The case below highlights what’s wrong with our immigration and asylum program. We count on honesty from the people who want to come to America. We take them at their word. The one case below is probably not the only case of someone who wants to come to America but hides their violent past:


NBC reports:

Among those American Liberians who know Jabateh since his arrival in the U.S. in 1998 is a cousin and fellow businessman named Voffee Jabateh, who called Mohammed Jabateh “a pillar” of the local community.
“I got to know Mohammed here, as a family man,” Voffee Jabateh said.
Mohammed Jabateh’s attorney, Greg Pagano, told NBC10 that Jabateh is “peaceful, deeply religious, and he is intensely loyal to the United States of America.”
John Prall, another Liberian who escaped to southeastern Pennsylvania, will be watching the trial closely. He hopes it is a start, not an end, to the pursuit of justice for victims of his native country’s civil war.
Prall believes there are more than one former warlord living in his community.
“There are so many here,” he said. “There are so many.”

IT GOES WITHOUT SAYING…Our government needs to do a much better job of investigating anyone who wants asylum to find out if they are truly worthy and who they say they are. This guy was able to escape his atrocities in Liberia and start a new life in America…

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A Liberian warlord who allegedly murdered his enemies and had their hearts cooked and eaten was sentenced to 30 years in federal prison for lying about his murderous past while seeking asylum to the United States.

Mohammed Jabbateh, 51 – known as feared commander “Jungle Jabbah” – received asylum to the U.S. in 1998. He settled into a life in East Lansdowne, Pennsylvania, where he started a business and a family, all the while lying about the atrocities he committed during Liberia’s multi-faction civil war that ravaged the West African nation between 1989 and 1997.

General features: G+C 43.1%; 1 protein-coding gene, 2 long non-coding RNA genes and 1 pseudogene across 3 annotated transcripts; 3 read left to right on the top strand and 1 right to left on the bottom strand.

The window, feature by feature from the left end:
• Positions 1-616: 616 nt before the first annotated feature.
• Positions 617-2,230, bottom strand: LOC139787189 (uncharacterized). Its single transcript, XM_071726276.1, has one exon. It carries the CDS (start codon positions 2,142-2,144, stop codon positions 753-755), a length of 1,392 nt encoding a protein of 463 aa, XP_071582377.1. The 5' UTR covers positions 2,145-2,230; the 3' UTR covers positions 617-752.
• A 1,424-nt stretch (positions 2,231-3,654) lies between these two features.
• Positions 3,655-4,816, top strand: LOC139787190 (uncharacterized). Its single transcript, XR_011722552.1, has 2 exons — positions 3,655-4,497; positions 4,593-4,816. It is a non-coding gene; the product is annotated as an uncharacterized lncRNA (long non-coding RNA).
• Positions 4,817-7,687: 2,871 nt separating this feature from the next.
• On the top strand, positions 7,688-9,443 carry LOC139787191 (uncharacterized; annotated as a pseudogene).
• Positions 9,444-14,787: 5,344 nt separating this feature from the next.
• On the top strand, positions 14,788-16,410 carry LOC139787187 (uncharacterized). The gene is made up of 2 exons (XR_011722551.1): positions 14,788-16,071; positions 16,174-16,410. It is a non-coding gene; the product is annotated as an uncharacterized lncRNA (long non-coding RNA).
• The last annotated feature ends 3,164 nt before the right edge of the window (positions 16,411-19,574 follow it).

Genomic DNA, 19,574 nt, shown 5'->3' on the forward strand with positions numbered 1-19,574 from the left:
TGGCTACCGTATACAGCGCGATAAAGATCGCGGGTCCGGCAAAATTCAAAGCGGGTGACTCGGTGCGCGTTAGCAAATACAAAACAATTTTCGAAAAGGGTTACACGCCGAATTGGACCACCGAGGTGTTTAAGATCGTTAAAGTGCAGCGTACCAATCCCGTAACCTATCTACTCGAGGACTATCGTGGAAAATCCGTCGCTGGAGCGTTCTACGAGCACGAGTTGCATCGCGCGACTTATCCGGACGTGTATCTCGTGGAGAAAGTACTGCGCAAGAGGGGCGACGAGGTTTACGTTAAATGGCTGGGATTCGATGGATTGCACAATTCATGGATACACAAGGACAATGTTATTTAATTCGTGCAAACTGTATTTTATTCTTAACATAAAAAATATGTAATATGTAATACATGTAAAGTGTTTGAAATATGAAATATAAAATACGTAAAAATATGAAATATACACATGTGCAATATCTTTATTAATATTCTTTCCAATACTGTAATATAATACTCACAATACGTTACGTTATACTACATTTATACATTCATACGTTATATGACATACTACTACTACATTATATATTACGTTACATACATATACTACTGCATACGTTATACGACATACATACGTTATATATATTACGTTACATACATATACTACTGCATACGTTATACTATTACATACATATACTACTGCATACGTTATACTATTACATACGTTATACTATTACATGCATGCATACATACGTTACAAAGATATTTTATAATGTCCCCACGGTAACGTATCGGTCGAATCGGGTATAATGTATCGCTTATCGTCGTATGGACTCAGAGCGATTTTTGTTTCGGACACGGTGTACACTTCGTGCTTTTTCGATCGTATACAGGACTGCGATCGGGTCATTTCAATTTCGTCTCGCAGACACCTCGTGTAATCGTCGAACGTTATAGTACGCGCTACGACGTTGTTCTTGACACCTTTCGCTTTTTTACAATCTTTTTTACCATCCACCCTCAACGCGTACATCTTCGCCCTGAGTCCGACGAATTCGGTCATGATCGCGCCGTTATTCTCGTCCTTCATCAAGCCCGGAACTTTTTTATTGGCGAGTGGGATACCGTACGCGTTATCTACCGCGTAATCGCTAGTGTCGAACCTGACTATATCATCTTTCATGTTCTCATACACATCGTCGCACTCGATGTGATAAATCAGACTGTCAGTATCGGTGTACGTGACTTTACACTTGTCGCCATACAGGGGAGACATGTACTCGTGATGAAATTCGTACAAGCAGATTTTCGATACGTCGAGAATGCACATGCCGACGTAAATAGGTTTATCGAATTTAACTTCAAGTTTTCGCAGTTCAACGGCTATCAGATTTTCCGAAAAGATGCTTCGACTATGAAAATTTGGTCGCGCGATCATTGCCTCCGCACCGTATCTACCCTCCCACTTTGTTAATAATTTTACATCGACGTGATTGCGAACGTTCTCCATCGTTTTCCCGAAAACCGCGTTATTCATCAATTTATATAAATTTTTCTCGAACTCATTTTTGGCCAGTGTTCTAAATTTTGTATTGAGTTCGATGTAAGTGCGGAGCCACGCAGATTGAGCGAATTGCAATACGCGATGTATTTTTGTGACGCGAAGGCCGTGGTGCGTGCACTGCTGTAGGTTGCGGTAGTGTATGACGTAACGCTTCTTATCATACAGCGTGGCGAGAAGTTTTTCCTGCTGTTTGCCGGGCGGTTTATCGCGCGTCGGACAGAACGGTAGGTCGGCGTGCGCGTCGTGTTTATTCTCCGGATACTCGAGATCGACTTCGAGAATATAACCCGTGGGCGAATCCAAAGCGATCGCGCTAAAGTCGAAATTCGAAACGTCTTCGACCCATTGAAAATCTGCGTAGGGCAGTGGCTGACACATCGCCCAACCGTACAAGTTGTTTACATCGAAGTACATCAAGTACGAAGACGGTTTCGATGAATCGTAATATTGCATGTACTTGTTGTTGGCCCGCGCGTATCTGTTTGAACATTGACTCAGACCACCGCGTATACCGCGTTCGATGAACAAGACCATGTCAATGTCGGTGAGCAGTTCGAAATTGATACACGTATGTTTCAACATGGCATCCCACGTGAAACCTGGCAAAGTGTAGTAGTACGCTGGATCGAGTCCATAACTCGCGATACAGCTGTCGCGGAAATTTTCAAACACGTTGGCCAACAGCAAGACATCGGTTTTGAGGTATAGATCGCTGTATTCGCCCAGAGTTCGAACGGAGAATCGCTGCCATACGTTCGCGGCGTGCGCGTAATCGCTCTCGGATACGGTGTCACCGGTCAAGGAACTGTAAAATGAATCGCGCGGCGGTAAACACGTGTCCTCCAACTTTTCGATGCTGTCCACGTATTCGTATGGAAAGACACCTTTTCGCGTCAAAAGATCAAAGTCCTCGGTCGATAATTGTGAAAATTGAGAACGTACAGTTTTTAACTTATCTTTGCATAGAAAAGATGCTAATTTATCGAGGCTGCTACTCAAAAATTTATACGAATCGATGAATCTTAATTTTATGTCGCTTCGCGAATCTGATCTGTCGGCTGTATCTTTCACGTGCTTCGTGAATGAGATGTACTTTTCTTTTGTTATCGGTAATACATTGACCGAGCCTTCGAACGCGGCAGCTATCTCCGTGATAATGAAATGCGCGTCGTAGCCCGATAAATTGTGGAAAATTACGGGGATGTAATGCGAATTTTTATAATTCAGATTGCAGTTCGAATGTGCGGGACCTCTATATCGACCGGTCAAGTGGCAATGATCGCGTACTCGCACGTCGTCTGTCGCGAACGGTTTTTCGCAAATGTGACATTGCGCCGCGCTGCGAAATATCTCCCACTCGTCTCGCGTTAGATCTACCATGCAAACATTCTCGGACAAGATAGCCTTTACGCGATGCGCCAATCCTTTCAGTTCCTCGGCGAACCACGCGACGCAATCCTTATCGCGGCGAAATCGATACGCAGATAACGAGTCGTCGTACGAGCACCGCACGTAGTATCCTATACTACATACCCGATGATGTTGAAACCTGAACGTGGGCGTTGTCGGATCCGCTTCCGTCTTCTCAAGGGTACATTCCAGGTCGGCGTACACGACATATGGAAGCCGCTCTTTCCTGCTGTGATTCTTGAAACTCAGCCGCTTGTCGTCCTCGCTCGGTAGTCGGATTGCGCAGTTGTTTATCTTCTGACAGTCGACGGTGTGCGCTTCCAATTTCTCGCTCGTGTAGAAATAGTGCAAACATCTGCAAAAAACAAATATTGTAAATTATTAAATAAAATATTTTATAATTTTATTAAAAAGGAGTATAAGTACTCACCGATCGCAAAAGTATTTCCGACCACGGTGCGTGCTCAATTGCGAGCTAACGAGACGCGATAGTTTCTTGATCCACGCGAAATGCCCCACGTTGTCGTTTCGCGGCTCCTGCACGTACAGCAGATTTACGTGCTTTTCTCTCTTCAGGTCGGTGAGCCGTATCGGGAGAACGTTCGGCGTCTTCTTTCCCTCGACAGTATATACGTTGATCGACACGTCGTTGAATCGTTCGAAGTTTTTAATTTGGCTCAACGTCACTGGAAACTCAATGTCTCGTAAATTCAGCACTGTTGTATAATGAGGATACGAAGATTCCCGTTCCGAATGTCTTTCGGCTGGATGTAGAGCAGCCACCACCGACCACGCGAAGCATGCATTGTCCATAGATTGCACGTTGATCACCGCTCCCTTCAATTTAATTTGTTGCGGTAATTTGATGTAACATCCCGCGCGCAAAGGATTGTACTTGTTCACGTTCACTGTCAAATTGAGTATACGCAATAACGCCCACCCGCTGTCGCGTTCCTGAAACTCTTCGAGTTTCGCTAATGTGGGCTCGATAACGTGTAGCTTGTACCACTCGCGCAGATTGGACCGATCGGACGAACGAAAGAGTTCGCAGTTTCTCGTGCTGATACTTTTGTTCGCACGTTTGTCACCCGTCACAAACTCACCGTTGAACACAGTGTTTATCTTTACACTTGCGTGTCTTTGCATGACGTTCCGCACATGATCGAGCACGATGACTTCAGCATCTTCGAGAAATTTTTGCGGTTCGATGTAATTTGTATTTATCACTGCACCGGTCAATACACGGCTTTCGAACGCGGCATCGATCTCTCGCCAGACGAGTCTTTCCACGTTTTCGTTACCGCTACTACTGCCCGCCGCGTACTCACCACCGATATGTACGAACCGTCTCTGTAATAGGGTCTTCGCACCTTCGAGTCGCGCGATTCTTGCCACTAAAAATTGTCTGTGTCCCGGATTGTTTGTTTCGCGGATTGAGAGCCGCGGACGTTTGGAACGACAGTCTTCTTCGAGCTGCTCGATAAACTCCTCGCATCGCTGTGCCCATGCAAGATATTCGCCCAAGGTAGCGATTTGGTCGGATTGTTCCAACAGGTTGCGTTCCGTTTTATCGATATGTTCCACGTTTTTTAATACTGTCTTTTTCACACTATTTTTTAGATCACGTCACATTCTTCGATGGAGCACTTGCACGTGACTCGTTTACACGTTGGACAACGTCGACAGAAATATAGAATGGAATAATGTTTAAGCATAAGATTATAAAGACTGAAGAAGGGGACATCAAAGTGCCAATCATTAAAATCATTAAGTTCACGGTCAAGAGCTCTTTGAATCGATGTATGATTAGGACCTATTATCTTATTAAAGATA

He “committed various acts of shocking brutality including rapes, sexual enslavement, slave labor, murder, mutilation and ritual cannibalism,” the U.S. Attorney’s Office said in a press release on Thursday.

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Jabbateh, who built an international shipping business and is the father of 13 children in the U.S. and Africa, was found guilty in October of two counts of fraud in immigration documents and two counts of perjury. He was the first person found guilty of crimes connected to the documented atrocities during the civil war.

Prosecutors said Jabbateh was not truthful during his asylum application nor when seeking permanent legal residency about his membership in the group called the United Liberation Movement of Liberia for Democracy, and later ULIMO-K, rebel groups that battled for control of Liberia.

During his trial last year, two dozen witnesses, including 17 Liberian victims, testified against Jabbateh.

One said the former warlord sliced a baby from a pregnant woman’s stomach and strung her intestines up as rope. One woman testified that she had been captured and turned into a sex slave at 13 and was raped daily for weeks until she managed to escape.

“This defendant committed acts of such violence and depravity that they are almost beyond belief,” U.S. Attorney William M. McSwain said, according to the Philadelphia Inquirer. “For his surviving victims and the family members of those he brutally murdered, we hope this sentence offers some measure of comfort.”

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